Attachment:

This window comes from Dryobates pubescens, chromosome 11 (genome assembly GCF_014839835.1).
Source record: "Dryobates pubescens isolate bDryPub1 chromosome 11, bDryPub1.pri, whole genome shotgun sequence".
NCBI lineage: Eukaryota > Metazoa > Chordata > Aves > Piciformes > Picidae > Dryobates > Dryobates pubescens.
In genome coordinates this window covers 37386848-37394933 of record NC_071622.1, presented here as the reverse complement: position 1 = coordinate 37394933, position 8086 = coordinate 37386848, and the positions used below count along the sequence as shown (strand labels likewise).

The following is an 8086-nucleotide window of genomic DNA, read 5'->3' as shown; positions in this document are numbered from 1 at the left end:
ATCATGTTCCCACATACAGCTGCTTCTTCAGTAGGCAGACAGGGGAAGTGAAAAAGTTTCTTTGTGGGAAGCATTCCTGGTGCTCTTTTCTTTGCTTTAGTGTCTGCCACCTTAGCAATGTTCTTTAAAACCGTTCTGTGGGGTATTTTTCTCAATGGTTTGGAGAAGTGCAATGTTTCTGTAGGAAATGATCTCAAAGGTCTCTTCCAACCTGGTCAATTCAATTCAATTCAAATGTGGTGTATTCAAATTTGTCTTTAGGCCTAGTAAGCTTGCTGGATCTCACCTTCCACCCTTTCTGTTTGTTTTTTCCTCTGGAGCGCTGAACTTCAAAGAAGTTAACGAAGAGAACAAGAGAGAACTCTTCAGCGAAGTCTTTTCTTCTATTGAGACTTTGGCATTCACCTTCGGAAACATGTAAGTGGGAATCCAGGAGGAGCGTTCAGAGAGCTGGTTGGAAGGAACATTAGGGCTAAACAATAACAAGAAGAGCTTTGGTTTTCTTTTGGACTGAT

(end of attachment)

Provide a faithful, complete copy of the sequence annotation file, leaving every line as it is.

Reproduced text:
This window comes from Dryobates pubescens, chromosome 11 (genome assembly GCF_014839835.1).
Source record: "Dryobates pubescens isolate bDryPub1 chromosome 11, bDryPub1.pri, whole genome shotgun sequence".
NCBI lineage: Eukaryota > Metazoa > Chordata > Aves > Piciformes > Picidae > Dryobates > Dryobates pubescens.
In genome coordinates this window covers 37386848-37394933 of record NC_071622.1, presented here as the reverse complement: position 1 = coordinate 37394933, position 8086 = coordinate 37386848, and the positions used below count along the sequence as shown (strand labels likewise).

The following is an 8086-nucleotide window of genomic DNA, read 5'->3' as shown; positions in this document are numbered from 1 at the left end:
ATCATGTTCCCACATACAGCTGCTTCTTCAGTAGGCAGACAGGGGAAGTGAAAAAGTTTCTTTGTGGGAAGCATTCCTGGTGCTCTTTTCTTTGCTTTAGTGTCTGCCACCTTAGCAATGTTCTTTAAAACCGTTCTGTGGGGTATTTTTCTCAATGGTTTGGAGAAGTGCAATGTTTCTGTAGGAAATGATCTCAAAGGTCTCTTCCAACCTGGTCAATTCAATTCAATTCAAATGTGGTGTATTCAAATTTGTCTTTAGGCCTAGTAAGCTTGCTGGATCTCACCTTCCACCCTTTCTGTTTGTTTTTTCCTCTGGAGCGCTGAACTTCAAAGAAGTTAACGAAGAGAACAAGAGAGAACTCTTCAGCGAAGTCTTTTCTTCTATTGAGACTTTGGCATTCACCTTCGGAAACATGTAAGTGGGAATCCAGGAGGAGCGTTCAGAGAGCTGGTTGGAAGGAACATTAGGGCTAAACAATAACAAGAAGAGCTTTGGTTTTCTTTTGGACTGAT